Dyson’s Law and the Medical Registrar: A frontline view

This is a follow-up to Dr Aroras’ earlier blog about the recent legislations surrounding Do Not Resuscitate [DNR] orders. Dr Suthahar, who is a final year geriatric registrar, reflects on the immediate impact of the legislation on the wards and the acute general take.shutterstock_139322513

They say change comes slowly to the NHS… Think of the time it takes for the latest NICE guidance, CQUINs, newest drug or quality measures to filter down to the frontlines of clinical work. However in one stroke Lord Dyson in his landmark ruling on DNR orders and the legal necessity to communicate the DNR order to the patient or family members, has effectively changed clinical practice overnight. Continue reading

Physician Associates in Geriatric medicine

Dr Natalie Powell is a Consultant in Acute and Geriatric Medicine at Surrey and Sussex Healthcare NHS Trust. She tweets at @NPowellNataliephysician assistants

Looking back I wonder how I ever coped without our Physician Associates (PAs).  Still a relatively new role in the NHS, PAs have been working in the United States for over 40 years.  They work to the medical model and are holistic practitioners with a variety of skills ideally suited to caring for older people. They are able to provide continuity for patient care on the wards; a familiar face for patients, relatives and ward staff to get to know.  They go that extra mile to make sure older people get the care and attention they deserve. Continue reading

Better care for older people

Niall Dickson is Chief Executive of the General Medical Council, sets out how the professional regulator is responding to the needs of doctors when treating older patients. Follow the GMC at @gmcuktaster week

Healthcare is very largely a business for the treatment and care of older people. This is a reality to which not many of us have really woken up.

While there is much talk of long-term conditions and co-morbidities, much of health service delivery and the public’s perception of what an effective healthcare system should be doing remains focused on heroic interventions, lives saved, and patients cured.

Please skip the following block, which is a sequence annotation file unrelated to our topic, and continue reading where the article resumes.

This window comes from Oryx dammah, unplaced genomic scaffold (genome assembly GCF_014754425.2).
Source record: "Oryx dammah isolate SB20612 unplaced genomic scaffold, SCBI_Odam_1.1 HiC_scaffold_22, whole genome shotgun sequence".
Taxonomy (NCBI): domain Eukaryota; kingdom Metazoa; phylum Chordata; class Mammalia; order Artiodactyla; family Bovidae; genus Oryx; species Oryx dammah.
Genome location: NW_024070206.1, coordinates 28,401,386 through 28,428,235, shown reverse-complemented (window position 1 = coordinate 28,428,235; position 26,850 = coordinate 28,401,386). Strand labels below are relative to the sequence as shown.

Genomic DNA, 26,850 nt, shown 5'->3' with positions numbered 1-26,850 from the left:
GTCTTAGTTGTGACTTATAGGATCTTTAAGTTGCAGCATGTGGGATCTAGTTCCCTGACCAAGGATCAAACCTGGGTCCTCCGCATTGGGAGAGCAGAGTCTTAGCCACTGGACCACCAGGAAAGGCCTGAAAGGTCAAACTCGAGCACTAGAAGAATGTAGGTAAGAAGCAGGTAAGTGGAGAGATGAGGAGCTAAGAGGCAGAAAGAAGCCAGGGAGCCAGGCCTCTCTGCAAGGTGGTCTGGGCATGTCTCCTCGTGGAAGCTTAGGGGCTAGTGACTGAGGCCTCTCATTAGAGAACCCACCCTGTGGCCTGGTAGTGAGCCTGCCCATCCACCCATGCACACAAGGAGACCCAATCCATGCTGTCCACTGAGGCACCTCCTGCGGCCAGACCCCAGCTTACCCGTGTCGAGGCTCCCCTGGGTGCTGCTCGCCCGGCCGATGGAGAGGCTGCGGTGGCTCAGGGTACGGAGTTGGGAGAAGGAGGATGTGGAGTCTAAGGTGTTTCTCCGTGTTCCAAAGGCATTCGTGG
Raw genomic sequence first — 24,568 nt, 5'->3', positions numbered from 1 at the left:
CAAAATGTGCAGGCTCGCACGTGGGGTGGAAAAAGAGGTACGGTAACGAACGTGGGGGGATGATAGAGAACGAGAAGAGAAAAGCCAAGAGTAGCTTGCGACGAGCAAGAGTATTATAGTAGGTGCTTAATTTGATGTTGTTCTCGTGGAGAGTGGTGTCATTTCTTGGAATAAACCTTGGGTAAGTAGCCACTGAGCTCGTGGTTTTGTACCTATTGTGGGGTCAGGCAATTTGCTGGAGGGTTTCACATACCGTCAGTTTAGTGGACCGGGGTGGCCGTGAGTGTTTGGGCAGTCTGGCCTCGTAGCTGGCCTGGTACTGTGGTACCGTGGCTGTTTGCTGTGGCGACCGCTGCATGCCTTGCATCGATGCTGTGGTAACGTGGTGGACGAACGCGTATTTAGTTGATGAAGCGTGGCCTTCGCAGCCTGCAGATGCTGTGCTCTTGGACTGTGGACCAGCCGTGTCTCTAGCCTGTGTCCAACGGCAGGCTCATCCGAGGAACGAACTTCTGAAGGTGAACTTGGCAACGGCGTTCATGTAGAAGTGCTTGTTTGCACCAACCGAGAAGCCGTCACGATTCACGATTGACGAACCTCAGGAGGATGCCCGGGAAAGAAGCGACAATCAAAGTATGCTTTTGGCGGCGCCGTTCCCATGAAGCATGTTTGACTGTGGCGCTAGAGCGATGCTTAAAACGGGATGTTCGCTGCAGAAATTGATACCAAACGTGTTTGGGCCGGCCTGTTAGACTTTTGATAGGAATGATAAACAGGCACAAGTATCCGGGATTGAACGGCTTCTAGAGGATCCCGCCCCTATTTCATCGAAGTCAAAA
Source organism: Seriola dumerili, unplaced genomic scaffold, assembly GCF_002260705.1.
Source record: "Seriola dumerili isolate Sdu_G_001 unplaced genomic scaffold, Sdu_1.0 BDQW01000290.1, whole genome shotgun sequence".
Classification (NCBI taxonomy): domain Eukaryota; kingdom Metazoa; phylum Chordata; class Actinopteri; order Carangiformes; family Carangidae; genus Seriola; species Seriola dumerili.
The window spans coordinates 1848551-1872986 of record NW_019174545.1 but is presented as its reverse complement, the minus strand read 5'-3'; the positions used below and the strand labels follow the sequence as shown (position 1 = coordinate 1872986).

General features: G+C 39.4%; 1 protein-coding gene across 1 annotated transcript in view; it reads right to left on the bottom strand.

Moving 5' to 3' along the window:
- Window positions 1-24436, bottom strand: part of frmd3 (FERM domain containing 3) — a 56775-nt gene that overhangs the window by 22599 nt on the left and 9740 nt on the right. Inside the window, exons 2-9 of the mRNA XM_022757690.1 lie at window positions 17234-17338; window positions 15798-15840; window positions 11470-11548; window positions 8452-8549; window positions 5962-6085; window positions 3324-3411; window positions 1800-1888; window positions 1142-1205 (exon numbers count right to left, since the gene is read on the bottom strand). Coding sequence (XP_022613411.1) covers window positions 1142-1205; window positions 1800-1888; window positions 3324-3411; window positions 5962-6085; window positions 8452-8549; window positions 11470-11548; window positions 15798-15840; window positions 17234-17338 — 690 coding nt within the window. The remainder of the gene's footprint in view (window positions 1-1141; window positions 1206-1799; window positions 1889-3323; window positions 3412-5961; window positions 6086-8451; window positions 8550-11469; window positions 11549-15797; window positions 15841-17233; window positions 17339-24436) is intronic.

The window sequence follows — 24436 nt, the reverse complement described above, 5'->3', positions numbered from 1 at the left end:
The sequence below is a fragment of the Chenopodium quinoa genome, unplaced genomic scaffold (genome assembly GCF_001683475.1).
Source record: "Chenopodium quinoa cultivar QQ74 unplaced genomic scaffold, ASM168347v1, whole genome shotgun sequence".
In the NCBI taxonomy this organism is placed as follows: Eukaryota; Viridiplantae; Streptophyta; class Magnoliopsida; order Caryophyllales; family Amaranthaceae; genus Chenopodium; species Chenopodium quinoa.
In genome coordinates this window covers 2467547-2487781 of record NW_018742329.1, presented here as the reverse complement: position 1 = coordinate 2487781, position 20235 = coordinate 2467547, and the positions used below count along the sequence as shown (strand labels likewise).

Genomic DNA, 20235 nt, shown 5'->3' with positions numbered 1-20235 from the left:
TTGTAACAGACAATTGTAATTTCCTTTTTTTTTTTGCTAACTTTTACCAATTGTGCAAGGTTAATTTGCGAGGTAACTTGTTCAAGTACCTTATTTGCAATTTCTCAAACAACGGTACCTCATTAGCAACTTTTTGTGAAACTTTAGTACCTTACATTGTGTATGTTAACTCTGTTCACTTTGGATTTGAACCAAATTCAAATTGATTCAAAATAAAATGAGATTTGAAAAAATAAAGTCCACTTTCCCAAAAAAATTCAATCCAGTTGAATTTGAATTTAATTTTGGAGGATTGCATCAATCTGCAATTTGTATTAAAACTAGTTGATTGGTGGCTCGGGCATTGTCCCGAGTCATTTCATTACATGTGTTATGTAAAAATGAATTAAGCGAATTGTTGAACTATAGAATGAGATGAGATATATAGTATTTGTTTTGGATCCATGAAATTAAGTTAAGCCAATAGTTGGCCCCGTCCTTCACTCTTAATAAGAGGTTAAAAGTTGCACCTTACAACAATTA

We bear some responsibility for this, as the regulator with responsibility for setting educational and professional standards. We have certainly overseen practice which has struggled to adapt to the different needs of a different generation of older people. All too often older people fall through the cracks of organisational and professional silos. We will always need specialist care but we also need to reinvent the generalist physician with the status and authority to co-ordinate care and treatment, and ensure that sufficient attention is given to patients’ mental health and well-being alongside their physical health. Continue reading

What actually is frailty?

Chris Beech is a Nurse Consultant at NHS Forth Valley, Falkirk. She is member of the BGS Specialist Nurse and Allied Health Professionals Special Interest Group.ANAM2B

Frailty is all around us, especially when you take a quick peek at the recent literature on working with older people. It is important that nurses working with older people in all care settings are aware of what frailty is, what the implications are if someone is identified as living with frailty and what, if anything, can be done about it.

We all have a picture in our head of a frail person, the problem is that there is a big chance that this picture is a different image to the one the person sitting next to you is thinking of. It is important therefore to have the ability to put an objective view point into play. Continue reading

July issue of Age and Ageing journal out now

The July 2014 issue of Age and Ageing, the journal of the British Geriatrics Society is out now.

A full table of contents is available here, with editorials, research papers, reviews, short reports, case reports book reviews and more. Hot topics this issue include:

  • Medical education and ageing
  • Organisation of acute hospital care for frail older people
  • Falls prevention in secondary care
  • Screening for delirium
  • Management of acute coronary syndrome

The Editor’s View can be read here.

This issue’s free access papers are:

Don’t let the glut of pilot projects distract from patient safety